Iraq in chaos - the legacy of western intervention
by Struan Stevenson
Western economic aid for Iraq should be firmly tied to good governance and sanctions should be deployed if the human rights abuses, and corruption, continue - says MEP
The civilised world it seems has been struck dumb. Repeated violations of human rights, arbitrary arrests, secret prisons, torture and a spate of executions in Iraq have failed to raise so much as a murmur from the west. Last week - 21 people, including three women, were executed in a single day in Iraq. Two days later, another five were hanged. There have been 96 executions so far this year. Another 196 people are under sentence of death awaiting execution. The Iraqis say that most if not all have been convicted of terrorist charges. But is seems confessions have, in many cases, been forced under torture.
There are frequent reports about the unfairness of trials, which fail to meet international standards. There is scant information made available about the names of the convicted, what crimes they have been charged with and whether they have been given access to legal representation. But for most ordinary Iraqis - the sight of broken, tortured prisoners hauled before news cameras and paraded on the official Al Iraqiya television channel is becoming something of a daily spectacle.
When the Americans finally pulled out of Iraq at the end of last year, they left behind a dysfunctional government and a shattered economy. Nouri Al Maliki was re-appointed as prime minister following the 2010 elections, despite the fact that he had actually lost the election by two seats to the more secular Ayad Allawi. But the mullahs in neighbouring Iran would not tolerate Allawi as Iraq's PM and cajoled their cohorts like Muqtada Al Sadr and Amar al-Hakim, to join forces with al Maliki to form a coalition. As a result, the anticipated government of national unity has never been realised and the pledges made to bind together the Shiites, Sunnis and Kurds have never been implemented. Three key ministries - security, defence and interior - remain unfilled, with all of their powers assumed by the office of Prime Minister al Maliki - who now wields immense authority.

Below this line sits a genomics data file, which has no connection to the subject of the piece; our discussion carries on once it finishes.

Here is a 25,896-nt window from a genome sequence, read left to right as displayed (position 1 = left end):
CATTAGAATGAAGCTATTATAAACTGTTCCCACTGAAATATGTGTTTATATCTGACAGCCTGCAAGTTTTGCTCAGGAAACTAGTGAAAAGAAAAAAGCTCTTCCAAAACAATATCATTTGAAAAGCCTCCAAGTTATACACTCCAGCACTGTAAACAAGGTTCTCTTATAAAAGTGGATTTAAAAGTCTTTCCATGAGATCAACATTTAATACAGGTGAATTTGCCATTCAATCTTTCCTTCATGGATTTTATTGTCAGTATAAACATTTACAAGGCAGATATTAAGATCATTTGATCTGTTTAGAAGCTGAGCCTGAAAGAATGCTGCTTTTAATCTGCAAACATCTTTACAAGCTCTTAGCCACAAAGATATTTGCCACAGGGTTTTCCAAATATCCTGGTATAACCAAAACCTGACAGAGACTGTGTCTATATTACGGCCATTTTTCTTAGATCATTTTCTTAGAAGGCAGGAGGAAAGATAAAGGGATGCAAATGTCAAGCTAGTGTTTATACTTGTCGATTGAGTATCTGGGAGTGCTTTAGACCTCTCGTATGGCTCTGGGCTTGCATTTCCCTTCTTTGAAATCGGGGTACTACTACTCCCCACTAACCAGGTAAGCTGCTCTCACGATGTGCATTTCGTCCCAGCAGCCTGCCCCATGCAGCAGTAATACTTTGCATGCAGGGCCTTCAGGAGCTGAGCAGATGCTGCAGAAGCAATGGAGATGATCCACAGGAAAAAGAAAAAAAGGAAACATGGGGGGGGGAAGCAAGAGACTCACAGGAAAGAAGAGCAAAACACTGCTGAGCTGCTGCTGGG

The resulting serial corruption and endemic abuse of human rights has become a fact of life in Iraq. The country is a basket-case. Baghdad is still a war zone. The streets are entombed in heavy concrete. Tanks or armoured cars sit at every corner. Machineguns poke out from behind heaps of sandbags. Concrete bunkers and watch-towers abound. Politicians move around the city in heavily armoured and hugely expensive four wheel-drive cars. A spate of suicide bombings and shootings has fanned the flames of the insurgency, which could once again ignite into a full-scale internal conflict.
So why has the west remained silent? Well, the answer should be obvious. The United States and the United Kingdom are still smarting from their collective guilt at having taken part in what amounted to an illegal war and occupation of Iraq. The resulting insurgency and carnage costs the lives of tens of thousands of innocent Iraqi civilians. But the Americans were determined to show that they had left behind a functioning democracy; after the huge price they had paid in blood and treasure, nothing else would do. They therefore welcomed al-Maliki's re-anointment as PM and have turned a blind-eye ever since to every abuse that he has perpetrated.
When five divisions of heavily armed Iraqi troops with tanks and armoured vehicles mowed down hundreds of unarmed Iranian asylum seekers in a brutal assault in Camp Ashraf in Northern Baghdad, on April 8 2011, it marked a new low in the country's spiral of abuse and decline. Some 35 innocent men and women were killed, more died later of their appalling injuries. Rather than hold al Maliki to account for this vicious massacre, the Americans said nothing.
When survivors of the massacre began moving to a new prison-like facility near Baghdad airport, ironically named Camp Liberty - the US, European Union and United Nations still said nothing when one of the commanders of the massacre - Colonel Sadeq - was appointed by Maliki to run the new facility. Disgracefully, the US State Department even colluded with an attempt to have Colonel Sadeq visit the European Parliament earlier this year. Now, more than 2,400 refugees are trapped in Camp Liberty. They are denied freedom of movement, access to lawyers, visits from friends or family or even from politicians - while mealy-mouthed UN and US officials heap praise on Maliki's brutal regime.
The west should hang its head in collective shame. They must not stand idly by while repression, torture and executions continue apace inside Iraq. Issuing reproachful press statements from Brussels, Washington and London is not enough. Maliki must be brought to heel. Economic aid for Iraq should be firmly tied to good governance and sanctions should be deployed if the human rights abuses and corruption continue.
Struan Stevenson is a Conservative Party MEP in Scotland. He is also president of the European Parliament's Delegation for Relations with Iraq